You may have heard people talk about “Range-Anxiety” when it comes to Electric Cars. This is something I experienced when I tried a small, “city” electric car, recently. I spent the entire time worrying about the state of charge, unable to enjoy the drive. The Vauxhall, on the other hand, has the ideal solution for this. They've engineered a small “back-up” generator into the system, fuelled by standard unleaded petrol, which can keep the electric motor powered for hundreds of additional miles if you let the battery charge go down.

In most cases, you can drive back and forth to work and go all the places you normally go in a car, running only on the electricity you put in at home. In theory, one tank of petrol could last for months or even years, as opposed to the couple of weeks any other petrol car lasts between £60 fill-ups. Even when I ran down the charge and used up all the fuel, as I did on my 100+ mile test drive, the Sat Nav automatically offered me the choice of the nearest filling stations. I thoroughly enjoyed the drive, with absolutely no concern about the possible range.

Driving the Ampera feels much like driving any other premium automatic car, but a little mind-set tweaking is required. It's only once you've driven an electric car, that you realise how much information you normally get from the sound of an engine. In the Ampera, the only noise is the wind and road noise, which above a certain speed is much the same as you'd experience in any other car. But at low speeds the car is exceptionally quiet.
"Almost too quiet."
The people at Vauxhall have recognised the concern that pedestrians may step onto the road, not realising the stealthy saloon is approaching. While most cars already have a device fitted to alert other road users of their presence (the Horn) Vauxhall have come up with a secondary alert which is far less aggressive, or alarming. The Ampera can give a discrete, but noticeable “Chirrup” sound to catch the attention of anyone who is clearly about to step out into your path.

How do you make this sound?

There's a button on the end of the indicator-stalk for that.

Thursday, May 10

Final Week in London with the Astra GTC

Goodbye Astra

Having had the pleasure of driving the Astra for the past three months, it is almost time up!  I thought that for my final weekend with the car I would put it to the test in central London.

As always the car handled well in both heavy and light traffic, cyclists could see me coming and I didn't need to use the horn once.  In fact, I was amazed at how many cars let me in! I perhaps went a little mad with photos in front of land marks but as this is the final blog, I decided that you can never have too many photos. Check out horse guard parade - seating all ready for the beach volleyball!

To conclude this three month drive, here is a little evaluation:
Favourite features: Its magnetic look, Size of the boot, Sporty feel, Fabulous handling and 6 gears.
Worst feature: Automatic wipers - I almost always have to over ride them due to not kicking in.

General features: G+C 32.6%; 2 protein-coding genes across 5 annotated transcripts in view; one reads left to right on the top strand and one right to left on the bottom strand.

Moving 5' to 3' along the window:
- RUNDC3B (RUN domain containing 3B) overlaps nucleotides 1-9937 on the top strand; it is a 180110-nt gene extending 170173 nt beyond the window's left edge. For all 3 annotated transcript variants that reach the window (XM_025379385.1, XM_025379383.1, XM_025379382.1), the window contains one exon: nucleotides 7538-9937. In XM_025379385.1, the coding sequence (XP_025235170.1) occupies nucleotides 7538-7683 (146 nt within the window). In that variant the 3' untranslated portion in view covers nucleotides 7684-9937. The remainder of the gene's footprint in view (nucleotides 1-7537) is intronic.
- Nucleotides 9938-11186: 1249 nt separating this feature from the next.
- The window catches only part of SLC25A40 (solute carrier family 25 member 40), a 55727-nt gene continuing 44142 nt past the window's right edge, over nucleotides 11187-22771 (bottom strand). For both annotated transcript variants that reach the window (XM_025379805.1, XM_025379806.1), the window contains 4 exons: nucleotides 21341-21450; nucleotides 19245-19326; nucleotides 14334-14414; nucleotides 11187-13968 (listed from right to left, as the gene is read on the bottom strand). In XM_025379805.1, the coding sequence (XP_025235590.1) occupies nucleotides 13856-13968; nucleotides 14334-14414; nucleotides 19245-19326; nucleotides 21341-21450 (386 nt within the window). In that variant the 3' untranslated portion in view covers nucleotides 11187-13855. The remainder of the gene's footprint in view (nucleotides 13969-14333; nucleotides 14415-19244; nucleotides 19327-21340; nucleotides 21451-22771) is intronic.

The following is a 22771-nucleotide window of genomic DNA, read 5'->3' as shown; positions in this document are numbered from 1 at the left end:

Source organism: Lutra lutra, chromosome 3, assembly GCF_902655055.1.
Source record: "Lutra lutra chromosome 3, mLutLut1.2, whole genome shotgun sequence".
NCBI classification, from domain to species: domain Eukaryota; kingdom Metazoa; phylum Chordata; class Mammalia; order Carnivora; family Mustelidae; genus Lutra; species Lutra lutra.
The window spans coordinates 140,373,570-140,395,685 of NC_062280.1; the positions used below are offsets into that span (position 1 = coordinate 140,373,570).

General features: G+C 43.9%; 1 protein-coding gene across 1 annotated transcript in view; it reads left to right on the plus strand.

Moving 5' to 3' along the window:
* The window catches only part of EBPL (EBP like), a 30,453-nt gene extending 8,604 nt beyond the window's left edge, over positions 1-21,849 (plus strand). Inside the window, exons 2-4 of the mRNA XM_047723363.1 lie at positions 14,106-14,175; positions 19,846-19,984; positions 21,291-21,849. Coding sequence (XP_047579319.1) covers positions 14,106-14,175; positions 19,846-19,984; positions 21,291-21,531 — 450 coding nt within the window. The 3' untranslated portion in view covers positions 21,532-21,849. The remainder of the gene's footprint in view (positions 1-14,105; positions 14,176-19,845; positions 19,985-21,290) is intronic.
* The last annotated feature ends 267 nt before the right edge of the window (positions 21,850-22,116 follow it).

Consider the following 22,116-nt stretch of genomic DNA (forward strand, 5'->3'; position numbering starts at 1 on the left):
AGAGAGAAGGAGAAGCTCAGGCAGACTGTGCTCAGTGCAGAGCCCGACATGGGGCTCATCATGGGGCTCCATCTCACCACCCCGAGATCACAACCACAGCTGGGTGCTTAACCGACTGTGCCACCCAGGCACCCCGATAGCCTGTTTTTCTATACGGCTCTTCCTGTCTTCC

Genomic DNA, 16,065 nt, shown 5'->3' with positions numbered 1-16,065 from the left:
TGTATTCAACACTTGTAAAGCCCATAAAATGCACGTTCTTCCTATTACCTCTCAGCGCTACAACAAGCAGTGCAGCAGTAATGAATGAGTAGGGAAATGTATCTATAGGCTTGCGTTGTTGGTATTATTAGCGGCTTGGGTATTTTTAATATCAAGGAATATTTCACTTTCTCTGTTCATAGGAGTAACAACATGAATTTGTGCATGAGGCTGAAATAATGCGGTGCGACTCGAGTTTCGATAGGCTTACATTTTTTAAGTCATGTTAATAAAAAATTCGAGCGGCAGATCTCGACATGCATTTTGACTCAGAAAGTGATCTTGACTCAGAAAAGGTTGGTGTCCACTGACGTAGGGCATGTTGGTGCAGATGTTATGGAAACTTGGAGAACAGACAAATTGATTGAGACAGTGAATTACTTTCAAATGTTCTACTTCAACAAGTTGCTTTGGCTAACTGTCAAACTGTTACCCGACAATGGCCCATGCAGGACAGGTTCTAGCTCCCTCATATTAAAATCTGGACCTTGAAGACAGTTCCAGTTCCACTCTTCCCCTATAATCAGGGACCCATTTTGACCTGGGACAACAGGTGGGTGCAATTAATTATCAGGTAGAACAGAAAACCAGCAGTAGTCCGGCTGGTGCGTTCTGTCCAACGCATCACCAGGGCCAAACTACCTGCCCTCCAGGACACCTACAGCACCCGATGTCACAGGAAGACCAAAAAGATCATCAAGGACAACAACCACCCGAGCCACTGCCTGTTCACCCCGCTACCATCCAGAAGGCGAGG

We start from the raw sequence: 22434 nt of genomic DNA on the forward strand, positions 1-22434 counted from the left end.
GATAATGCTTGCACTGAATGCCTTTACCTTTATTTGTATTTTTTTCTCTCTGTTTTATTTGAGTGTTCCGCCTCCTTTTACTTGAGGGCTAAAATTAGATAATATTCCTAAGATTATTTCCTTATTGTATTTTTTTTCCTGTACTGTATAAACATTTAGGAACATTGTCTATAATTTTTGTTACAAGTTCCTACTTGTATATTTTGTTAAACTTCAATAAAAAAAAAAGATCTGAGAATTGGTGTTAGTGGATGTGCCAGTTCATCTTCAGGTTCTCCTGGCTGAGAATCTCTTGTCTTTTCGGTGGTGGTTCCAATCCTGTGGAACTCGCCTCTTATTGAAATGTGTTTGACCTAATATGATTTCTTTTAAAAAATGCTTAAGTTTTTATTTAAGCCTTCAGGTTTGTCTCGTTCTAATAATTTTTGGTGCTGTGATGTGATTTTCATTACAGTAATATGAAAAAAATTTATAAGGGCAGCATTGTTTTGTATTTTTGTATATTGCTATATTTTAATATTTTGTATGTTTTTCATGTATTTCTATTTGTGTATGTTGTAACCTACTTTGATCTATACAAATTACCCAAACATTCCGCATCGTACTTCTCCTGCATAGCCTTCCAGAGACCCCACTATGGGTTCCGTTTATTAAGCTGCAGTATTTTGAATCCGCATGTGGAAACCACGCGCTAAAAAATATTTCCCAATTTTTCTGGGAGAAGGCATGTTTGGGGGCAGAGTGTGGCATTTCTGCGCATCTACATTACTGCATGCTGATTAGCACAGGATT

Top tip: Practice using the clever little hand break button before setting off for the first time - it takes a bit of getting used to.

Finally, I would do almost anything to keep this car for another three months.  Not owning a car, it provided essential transport for the Kilimanjaro training team, taking us up to the highest peaks in the UK plus it has given me quite a bit of street-cred amongst the kids at school.  I have enjoyed every moment of every drive and I will be first in the queue to buy this car.

Thank you so much Peter Vardy for allowing this crazy chic to drive your car up and down the UK.

Tuesday, May 8

Spirit of Adventure: Closer to Home

The last week or two have been pretty quiet for me, having arrived home from my Ultimate Journey around Britain. Taking three weeks out to explore this spectacular country has been a tremendous experience, and I can only thank Peter Vardy, and those who voted on this competition, for giving me the opportunity to take on this adventure.

Since my return to Glasgow, the Astra GTC has had to settle into the more mundane role of a commuting vehicle. From time to time, when I'm not delivering cars for people, I am asked to don a uniform and drive for a local chauffeur service. I've been doing that for about 8 years now and every job brings up something new and interesting. The other day, after signing out from the garage, I realised that I hadn't been anywhere interesting in the Astra GTC for a while. With the sun shining, and a few hours to kill, I decided to take a drive out to the sea-side town of Largs.


If you're feeling adventurous, I'll recommend the hidden gem of a road I discovered that afternoon.

I headed along the M8 motorway to Port Glasgow, and followed the main route into Greenock. After a few roundabouts I came to the junction at the Fire-Station and turned left. This road is sign-posted as an alternative route to Inverkip and takes you up-hill through a residential area, by-passing the town centre. Just before the road peaks and heads back downhill, there is a small road on the left, signposted “Scenic Route”. Shortly up this road you'll see another road to the left – the Old Largs Road. This is where the fun begins.

Roads like this developed from footpaths trodden over hundreds of years, so the narrow slither of tarmac, kept in good condition, meanders casually over the hillside, through open moorland, and along side small lochs and reservoirs. A handful of cars were abandoned by roadside as opportunistic anglers made the most of the good weather, trying to catch some dinner. Just 20 minutes from Glasgow City Centre, I felt like I was back in rural Wales. The scenery just got better and better as I followed the unpredictable route through the landscape.

Old Largs Road